If you apply for the “Friendly Nations Visa” you will receive a residence permit in Panama within a few months without making a major investment. One of the requirements to apply for this visa is to register a company, with which you declare your interest in doing business in Panama. Registering a company is the only step that you can do from outside Panama to start getting your residence permit. After you have sent us €1,800 and a scan of your passport, our lawyer will begin with the registration of the company. During the registration process in Panama City, which takes about ten days, you can obtain the other documents in your home country, have them scanned and send them to us. This way we can be sure that all the necessary documents will be available when they are needed to file the application.

The lawyer who represents our interests knows all about immigration in Panama. To make sure that everything works well, you may transfer the money to our company’s account, we instruct the lawyer and he gets paid when the work is done; this works perfectly. “Finca Bayano Management S.A.” does not provide legal advice – this task is performed exclusively by our lawyer.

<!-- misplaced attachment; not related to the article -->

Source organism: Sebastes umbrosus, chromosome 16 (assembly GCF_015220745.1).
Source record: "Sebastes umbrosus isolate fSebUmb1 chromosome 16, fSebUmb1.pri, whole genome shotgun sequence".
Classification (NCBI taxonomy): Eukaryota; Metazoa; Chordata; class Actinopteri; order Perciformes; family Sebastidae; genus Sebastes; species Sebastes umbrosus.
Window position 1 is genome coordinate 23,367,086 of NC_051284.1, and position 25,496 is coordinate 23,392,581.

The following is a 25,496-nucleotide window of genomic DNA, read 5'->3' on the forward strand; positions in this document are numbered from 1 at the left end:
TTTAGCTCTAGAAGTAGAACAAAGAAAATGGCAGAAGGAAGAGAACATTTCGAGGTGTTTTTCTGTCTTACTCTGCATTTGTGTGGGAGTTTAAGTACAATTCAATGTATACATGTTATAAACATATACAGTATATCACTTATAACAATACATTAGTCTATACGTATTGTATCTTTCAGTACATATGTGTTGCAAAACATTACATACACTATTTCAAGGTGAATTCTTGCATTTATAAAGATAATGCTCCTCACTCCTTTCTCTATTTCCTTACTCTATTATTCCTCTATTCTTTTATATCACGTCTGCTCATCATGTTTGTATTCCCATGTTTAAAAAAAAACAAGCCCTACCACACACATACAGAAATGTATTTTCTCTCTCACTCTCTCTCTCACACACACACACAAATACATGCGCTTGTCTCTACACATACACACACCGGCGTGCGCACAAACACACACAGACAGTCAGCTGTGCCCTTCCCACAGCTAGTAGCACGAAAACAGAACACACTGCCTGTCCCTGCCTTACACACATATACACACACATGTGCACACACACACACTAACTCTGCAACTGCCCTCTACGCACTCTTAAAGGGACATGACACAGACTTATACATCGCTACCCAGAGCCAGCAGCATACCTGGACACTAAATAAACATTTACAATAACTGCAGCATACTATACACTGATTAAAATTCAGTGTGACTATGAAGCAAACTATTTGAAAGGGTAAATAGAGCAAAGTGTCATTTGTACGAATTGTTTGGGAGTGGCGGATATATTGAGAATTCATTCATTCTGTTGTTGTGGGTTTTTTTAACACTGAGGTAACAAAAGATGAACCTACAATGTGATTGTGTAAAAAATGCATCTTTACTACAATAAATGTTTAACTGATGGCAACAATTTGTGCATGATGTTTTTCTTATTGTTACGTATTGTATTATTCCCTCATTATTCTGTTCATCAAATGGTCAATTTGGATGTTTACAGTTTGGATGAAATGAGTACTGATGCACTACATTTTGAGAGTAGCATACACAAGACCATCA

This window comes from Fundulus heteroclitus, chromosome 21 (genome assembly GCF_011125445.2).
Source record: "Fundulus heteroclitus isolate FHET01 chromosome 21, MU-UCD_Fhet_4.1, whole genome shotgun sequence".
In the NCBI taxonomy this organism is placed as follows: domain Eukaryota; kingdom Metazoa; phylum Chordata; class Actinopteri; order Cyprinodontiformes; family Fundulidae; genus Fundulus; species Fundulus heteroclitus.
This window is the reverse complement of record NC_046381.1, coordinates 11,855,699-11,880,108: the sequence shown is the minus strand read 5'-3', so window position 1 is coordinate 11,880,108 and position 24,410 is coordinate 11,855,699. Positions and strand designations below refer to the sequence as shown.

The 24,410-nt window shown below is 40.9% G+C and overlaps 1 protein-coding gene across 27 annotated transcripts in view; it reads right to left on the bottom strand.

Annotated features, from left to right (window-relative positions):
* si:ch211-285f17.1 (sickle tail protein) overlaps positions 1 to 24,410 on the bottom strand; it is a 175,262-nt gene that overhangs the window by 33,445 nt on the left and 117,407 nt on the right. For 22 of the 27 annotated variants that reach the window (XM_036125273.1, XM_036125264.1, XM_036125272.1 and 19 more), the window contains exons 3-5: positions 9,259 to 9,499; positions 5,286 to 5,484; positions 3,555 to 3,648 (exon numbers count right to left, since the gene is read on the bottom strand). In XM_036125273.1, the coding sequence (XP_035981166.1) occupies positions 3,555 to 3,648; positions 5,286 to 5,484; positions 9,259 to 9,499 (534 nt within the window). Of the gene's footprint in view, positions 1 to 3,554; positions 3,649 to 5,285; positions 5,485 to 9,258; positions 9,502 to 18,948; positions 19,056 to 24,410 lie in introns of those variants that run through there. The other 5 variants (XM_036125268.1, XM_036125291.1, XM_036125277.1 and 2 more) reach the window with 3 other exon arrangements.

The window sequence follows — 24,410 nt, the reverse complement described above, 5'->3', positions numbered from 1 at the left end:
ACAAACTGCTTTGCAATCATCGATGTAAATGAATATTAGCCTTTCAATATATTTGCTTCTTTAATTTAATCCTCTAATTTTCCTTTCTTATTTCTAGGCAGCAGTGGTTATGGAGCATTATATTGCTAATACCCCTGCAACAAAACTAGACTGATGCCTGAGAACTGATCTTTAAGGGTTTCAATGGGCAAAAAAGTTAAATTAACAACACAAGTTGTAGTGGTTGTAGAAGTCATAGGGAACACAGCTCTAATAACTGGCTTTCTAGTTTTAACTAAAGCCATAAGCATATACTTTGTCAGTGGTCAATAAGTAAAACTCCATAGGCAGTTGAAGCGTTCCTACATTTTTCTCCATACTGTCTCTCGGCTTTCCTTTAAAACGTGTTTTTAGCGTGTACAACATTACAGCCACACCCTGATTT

Experience shows that future emigrants, who register a company before traveling to Panama, feel more comfortable after having registered it because this is the first step in the right direction to create a “Plan B”. After all, it is better to have such a plan when it is needed than hoping it would never become a necessity. If you start the registration after your arrival in Panama, you have to expect a delay of up to two weeks, because only after the company has been registered, the application for a residence permit may be filed. Many applicants do not have this time and therefore it is better if you register the company before your arrival in Panama.

In earlier times, it was certainly was a good idea to be familiar with the country which you intended to emigrate to, or get familiar with it in case you did not know it yet. in 2020, however, you might not have enough time anymore to travel a lot and find out which country suits you best, as time is running out. For that reason, and in order not to lose any more precious time, I recommend that you have the company registered before you come to Panama.

If you do so and you only find out that you do not like Panama after your arrival – which I doubt – you would have made a bad investment of €1,800, because in this case you would not need the company, since you would not apply for a residence permit. But if you like Panama and you decide to buy land at Finca Bayano, you save one journey to obtain your residence permit, because you can start the application for your residence permit right after your arrival if the company has already been registered. This way you save about $2,500 and you will receive your visa a few months earlier. In other words, there is basically no risk to register a company before you come to Panama.